The fight against COVID-19 continues and in Mississippi, the Delta Variant has taken hold of the state’s young demographic with over 5000 students now testing positive with the highly transmissible strain.
Some young teens are even dying as a result. Raleigh Junior High student Mkayla Robinson passed away on August 14, just hours before she tested positive for the virus, MADAMENOIRE previously reported. The young girl was entering the 8th-grade.
According to the Mississippi State Department of Health, at least 5,995 students have tested positive for COVID-19 in the last two weeks. This significantly tops the state’s numbers compared to August of last year where there were only 199 reported COVID cases among students. The total did not surpass 5,000 until the end of the semester in December of 2020.
According to The Mississippi Free Press last week 803 schools reported “4,521 positive cases among students.” Among those confirmed were 1496 cases recorded comprised of only teachers and educational staff. With the virus causing deaths among two teenagers since late July, parents are now calling for Gov. Tate Reeves to issue statewide mask mandates for students in order to curb the spread.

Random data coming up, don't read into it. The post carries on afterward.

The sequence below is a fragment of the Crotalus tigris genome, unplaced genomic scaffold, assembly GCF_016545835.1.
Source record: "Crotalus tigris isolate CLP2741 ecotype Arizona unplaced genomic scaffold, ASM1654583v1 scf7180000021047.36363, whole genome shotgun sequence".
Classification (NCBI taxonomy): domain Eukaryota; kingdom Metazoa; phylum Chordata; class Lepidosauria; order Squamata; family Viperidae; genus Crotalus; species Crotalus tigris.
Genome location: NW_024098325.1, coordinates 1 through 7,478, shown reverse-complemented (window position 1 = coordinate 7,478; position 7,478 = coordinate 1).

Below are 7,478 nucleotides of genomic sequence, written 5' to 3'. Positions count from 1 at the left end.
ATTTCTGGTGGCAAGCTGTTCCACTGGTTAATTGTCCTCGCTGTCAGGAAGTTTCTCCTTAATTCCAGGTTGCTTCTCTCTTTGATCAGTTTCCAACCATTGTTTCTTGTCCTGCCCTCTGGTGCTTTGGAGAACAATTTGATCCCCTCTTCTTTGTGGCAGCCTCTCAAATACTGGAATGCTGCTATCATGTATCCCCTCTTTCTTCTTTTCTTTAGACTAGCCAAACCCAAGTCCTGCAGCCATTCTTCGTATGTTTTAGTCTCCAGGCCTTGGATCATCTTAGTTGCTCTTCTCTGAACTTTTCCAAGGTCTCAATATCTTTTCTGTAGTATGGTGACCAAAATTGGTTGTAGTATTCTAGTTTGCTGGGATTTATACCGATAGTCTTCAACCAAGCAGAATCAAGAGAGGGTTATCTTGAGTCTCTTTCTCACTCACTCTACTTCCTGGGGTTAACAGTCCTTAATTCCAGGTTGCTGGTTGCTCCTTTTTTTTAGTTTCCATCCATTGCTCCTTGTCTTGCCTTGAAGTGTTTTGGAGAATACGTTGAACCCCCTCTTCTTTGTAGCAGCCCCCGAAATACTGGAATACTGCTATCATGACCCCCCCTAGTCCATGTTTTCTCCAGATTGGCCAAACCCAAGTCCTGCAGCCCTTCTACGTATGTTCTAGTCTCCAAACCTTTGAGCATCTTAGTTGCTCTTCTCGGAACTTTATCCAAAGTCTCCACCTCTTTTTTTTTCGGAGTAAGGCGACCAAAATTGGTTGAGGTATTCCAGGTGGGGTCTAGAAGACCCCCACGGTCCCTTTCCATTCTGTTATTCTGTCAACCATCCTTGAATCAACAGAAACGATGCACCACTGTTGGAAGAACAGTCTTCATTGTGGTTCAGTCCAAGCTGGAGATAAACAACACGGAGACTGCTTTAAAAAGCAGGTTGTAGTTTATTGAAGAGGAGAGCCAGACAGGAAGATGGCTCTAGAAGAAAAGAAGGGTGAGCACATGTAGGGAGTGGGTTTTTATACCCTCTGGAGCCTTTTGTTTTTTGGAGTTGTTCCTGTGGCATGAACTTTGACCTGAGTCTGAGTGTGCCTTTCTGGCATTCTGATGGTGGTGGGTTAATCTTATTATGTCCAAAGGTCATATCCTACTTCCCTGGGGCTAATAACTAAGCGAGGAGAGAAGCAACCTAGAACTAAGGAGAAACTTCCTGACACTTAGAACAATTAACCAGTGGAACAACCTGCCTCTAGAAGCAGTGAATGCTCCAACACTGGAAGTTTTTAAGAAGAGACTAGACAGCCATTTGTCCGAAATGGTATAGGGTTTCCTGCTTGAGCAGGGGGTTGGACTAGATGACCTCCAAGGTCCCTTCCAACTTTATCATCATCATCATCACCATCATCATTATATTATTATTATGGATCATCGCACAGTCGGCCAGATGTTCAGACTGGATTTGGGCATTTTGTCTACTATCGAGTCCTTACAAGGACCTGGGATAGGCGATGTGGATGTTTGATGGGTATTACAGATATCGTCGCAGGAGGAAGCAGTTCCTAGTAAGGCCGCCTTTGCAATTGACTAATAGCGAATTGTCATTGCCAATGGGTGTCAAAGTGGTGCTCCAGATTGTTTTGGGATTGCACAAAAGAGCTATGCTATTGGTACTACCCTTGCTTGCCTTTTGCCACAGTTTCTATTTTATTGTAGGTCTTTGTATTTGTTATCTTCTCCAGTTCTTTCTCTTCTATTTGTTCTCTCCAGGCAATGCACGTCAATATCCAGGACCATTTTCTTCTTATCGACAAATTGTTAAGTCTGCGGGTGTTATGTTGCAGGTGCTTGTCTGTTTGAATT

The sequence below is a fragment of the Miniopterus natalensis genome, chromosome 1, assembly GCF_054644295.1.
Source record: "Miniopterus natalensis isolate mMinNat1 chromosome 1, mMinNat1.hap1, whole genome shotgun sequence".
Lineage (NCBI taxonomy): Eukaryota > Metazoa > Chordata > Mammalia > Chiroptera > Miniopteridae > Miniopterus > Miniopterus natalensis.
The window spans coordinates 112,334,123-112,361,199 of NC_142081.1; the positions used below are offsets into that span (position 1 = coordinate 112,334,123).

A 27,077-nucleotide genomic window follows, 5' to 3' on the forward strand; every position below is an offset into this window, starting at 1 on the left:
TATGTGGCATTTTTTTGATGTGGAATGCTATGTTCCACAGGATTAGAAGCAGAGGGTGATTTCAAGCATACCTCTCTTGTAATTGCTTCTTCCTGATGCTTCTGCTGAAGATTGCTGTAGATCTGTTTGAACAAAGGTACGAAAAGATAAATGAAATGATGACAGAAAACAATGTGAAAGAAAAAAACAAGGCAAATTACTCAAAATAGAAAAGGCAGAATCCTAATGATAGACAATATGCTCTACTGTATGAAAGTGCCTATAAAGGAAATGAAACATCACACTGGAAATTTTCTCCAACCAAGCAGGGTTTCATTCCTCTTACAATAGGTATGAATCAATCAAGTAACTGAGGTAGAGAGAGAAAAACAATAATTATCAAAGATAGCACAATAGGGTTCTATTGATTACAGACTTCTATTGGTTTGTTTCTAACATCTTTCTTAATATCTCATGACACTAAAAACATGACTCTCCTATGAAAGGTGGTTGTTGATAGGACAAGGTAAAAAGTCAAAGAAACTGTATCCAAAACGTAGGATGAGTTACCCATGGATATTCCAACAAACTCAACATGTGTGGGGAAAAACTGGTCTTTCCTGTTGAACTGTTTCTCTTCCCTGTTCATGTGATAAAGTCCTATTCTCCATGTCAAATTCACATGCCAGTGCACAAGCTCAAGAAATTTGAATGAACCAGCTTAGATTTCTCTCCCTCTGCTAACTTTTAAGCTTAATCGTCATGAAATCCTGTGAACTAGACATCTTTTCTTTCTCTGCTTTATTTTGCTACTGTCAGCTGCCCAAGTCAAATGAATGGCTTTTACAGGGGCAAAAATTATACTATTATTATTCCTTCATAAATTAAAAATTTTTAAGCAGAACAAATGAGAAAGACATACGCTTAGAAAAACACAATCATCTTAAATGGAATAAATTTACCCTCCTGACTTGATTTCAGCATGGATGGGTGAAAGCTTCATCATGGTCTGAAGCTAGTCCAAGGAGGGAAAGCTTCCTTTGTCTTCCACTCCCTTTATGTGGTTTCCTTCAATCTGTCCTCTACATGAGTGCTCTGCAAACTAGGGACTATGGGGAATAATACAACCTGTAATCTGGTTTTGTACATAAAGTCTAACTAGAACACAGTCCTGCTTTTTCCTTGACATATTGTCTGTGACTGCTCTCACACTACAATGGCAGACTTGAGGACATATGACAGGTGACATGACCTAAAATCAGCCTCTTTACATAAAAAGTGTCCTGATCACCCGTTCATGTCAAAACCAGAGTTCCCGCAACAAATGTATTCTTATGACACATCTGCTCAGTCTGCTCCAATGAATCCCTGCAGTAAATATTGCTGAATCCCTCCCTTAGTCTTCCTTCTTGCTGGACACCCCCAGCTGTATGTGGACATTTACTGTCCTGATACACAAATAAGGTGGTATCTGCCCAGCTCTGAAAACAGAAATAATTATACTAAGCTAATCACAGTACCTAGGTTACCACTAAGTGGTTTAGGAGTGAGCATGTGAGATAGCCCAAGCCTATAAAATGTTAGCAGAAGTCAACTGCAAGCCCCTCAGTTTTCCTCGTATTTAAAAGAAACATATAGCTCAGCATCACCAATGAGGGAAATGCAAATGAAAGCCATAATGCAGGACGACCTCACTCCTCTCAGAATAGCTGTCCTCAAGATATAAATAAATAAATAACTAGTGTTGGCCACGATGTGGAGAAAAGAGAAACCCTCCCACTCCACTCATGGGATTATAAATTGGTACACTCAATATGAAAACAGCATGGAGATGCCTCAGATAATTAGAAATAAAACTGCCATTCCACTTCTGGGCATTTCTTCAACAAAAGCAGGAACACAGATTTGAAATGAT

However, the governor has seemingly downplayed the virus and the uptick in teen-related cases, stating the numbers are too low to push the mandate forward.
“Does it happen from time to time? Sure it does. I believe we have had one fatality of an individual, maybe it could’ve been two—I think there’s three under the age of 18 at this time? Two?” the governor said at a press conference on August 13. Health Officer Dr. Thomas Dobbs, who was also in attendance shook her head in response to Reeves and replied, “Four so far and one this summer.”
On July 21, the CDC officially announced that youths between the ages of 12-18 could receive the vaccine, but vaccination rates among the group remain low. According to the Department of Health, “nineteen percent of those aged 12-18 are fully vaccinated, up from 14.9 percent on July 21″, ABC7 noted.